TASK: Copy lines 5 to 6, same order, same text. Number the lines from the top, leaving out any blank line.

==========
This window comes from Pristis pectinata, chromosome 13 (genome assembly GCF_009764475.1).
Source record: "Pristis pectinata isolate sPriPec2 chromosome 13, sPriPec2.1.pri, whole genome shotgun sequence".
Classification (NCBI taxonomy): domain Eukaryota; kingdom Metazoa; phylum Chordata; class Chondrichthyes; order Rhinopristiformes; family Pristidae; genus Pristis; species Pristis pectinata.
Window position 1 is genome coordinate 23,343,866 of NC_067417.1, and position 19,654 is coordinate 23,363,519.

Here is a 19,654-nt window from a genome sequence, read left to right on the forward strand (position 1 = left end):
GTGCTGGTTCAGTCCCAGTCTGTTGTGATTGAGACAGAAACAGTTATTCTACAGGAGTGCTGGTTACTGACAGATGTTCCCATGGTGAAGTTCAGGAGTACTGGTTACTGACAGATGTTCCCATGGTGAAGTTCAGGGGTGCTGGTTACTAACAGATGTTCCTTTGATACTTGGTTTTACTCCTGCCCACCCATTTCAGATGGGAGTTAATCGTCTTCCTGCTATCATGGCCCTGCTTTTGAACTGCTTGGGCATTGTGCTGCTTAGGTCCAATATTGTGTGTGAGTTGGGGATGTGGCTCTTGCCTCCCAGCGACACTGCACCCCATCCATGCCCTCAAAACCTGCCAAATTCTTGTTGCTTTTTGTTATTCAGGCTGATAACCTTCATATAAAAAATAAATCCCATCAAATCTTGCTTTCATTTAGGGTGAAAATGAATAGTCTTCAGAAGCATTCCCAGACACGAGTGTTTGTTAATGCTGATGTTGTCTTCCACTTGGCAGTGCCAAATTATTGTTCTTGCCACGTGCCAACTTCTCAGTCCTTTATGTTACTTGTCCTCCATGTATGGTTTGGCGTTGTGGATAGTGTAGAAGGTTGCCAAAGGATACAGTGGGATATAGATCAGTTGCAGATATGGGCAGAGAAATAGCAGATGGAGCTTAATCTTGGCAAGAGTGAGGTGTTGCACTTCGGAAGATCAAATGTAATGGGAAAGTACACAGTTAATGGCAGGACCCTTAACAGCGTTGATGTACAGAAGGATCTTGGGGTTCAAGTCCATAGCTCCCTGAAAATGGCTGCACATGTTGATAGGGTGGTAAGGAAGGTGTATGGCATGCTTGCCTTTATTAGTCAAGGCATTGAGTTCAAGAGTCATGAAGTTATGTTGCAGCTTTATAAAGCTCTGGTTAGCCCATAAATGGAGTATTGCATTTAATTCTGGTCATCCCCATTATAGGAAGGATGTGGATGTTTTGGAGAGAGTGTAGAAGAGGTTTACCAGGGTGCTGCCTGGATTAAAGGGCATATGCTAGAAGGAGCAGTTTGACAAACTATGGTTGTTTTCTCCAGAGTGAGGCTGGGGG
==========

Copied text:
Here is a 19,654-nt window from a genome sequence, read left to right on the forward strand (position 1 = left end):
GTGCTGGTTCAGTCCCAGTCTGTTGTGATTGAGACAGAAACAGTTATTCTACAGGAGTGCTGGTTACTGACAGATGTTCCCATGGTGAAGTTCAGGAGTACTGGTTACTGACAGATGTTCCCATGGTGAAGTTCAGGGGTGCTGGTTACTAACAGATGTTCCTTTGATACTTGGTTTTACTCCTGCCCACCCATTTCAGATGGGAGTTAATCGTCTTCCTGCTATCATGGCCCTGCTTTTGAACTGCTTGGGCATTGTGCTGCTTAGGTCCAATATTGTGTGTGAGTTGGGGATGTGGCTCTTGCCTCCCAGCGACACTGCACCCCATCCATGCCCTCAAAACCTGCCAAATTCTTGTTGCTTTTTGTTATTCAGGCTGATAACCTTCATATAAAAAATAAATCCCATCAAATCTTGCTTTCATTTAGGGTGAAAATGAATAGTCTTCAGAAGCATTCCCAGACACGAGTGTTTGTTAATGCTGATGTTGTCTTCCACTTGGCAGTGCCAAATTATTGTTCTTGCCACGTGCCAACTTCTCAGTCCTTTATGTTACTTGTCCTCCATGTATGGTTTGGCGTTGTGGATAGTGTAGAAGGTTGCCAAAGGATACAGTGGGATATAGATCAGTTGCAGATATGGGCAGAGAAATAGCAGATGGAGCTTAATCTTGGCAAGAGTGAGGTGTTGCACTTCGGAAGATCAAATGTAATGGGAAAGTACACAGTTAATGGCAGGACCCTTAACAGCGTTGATGTACAGAAGGATCTTGGGGTTCAAGTCCATAGCTCCCTGAAAATGGCTGCACATGTTGATAGGGTGGTAAGGAAGGTGTATGGCATGCTTGCCTTTATTAGTCAAGGCATTGAGTTCAAGAGTCATGAAGTTATGTTGCAGCTTTATAAAGCTCTGGTTAGCCCATAAATGGAGTATTGCATTTAATTCTGGTCATCCCCATTATAGGAAGGATGTGGATGTTTTGGAGAGAGTGTAGAAGAGGTTTACCAGGGTGCTGCCTGGATTAAAGGGCATATGCTAGAAGGAGCAGTTTGACAAACTATGGTTGTTTTCTCCAGAGTGAGGCTGGGGG